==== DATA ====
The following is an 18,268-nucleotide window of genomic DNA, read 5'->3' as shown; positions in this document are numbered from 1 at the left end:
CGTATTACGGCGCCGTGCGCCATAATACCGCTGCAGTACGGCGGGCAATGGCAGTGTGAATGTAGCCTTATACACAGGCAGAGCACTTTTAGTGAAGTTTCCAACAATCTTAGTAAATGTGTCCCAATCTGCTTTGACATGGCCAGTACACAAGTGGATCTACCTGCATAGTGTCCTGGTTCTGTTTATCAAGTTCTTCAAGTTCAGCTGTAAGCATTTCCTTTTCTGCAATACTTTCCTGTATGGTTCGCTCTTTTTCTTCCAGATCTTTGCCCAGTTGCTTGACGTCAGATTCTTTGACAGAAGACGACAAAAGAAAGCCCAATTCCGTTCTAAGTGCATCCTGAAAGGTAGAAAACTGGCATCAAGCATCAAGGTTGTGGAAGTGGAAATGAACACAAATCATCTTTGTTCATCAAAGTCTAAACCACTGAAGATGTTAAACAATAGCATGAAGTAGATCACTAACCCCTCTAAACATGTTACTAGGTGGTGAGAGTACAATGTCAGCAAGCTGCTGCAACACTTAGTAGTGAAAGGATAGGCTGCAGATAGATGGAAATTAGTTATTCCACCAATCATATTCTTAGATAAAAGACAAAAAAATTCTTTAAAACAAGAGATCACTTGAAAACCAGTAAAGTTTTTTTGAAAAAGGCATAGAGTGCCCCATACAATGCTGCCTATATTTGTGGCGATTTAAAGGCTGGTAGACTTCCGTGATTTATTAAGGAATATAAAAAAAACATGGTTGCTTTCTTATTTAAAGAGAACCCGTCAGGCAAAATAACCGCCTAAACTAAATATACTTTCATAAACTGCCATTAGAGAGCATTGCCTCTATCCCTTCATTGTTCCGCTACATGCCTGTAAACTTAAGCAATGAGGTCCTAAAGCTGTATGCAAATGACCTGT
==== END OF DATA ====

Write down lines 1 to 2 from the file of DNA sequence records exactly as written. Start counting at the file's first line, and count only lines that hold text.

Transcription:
The following is an 18,268-nucleotide window of genomic DNA, read 5'->3' as shown; positions in this document are numbered from 1 at the left end:
CGTATTACGGCGCCGTGCGCCATAATACCGCTGCAGTACGGCGGGCAATGGCAGTGTGAATGTAGCCTTATACACAGGCAGAGCACTTTTAGTGAAGTTTCCAACAATCTTAGTAAATGTGTCCCAATCTGCTTTGACATGGCCAGTACACAAGTGGATCTACCTGCATAGTGTCCTGGTTCTGTTTATCAAGTTCTTCAAGTTCAGCTGTAAGCATTTCCTTTTCTGCAATACTTTCCTGTATGGTTCGCTCTTTTTCTTCCAGATCTTTGCCCAGTTGCTTGACGTCAGATTCTTTGACAGAAGACGACAAAAGAAAGCCCAATTCCGTTCTAAGTGCATCCTGAAAGGTAGAAAACTGGCATCAAGCATCAAGGTTGTGGAAGTGGAAATGAACACAAATCATCTTTGTTCATCAAAGTCTAAACCACTGAAGATGTTAAACAATAGCATGAAGTAGATCACTAACCCCTCTAAACATGTTACTAGGTGGTGAGAGTACAATGTCAGCAAGCTGCTGCAACACTTAGTAGTGAAAGGATAGGCTGCAGATAGATGGAAATTAGTTATTCCACCAATCATATTCTTAGATAAAAGACAAAAAAATTCTTTAAAACAAGAGATCACTTGAAAACCAGTAAAGTTTTTTTGAAAAAGGCATAGAGTGCCCCATACAATGCTGCCTATATTTGTGGCGATTTAAAGGCTGGTAGACTTCCGTGATTTATTAAGGAATATAAAAAAAACATGGTTGCTTTCTTATTTAAAGAGAACCCGTCAGGCAAAATAACCGCCTAAACTAAATATACTTTCATAAACTGCCATTAGAGAGCATTGCCTCTATCCCTTCATTGTTCCGCTACATGCCTGTAAACTTAAGCAATGAGGTCCTAAAGCTGTATGCAAATGACCTGT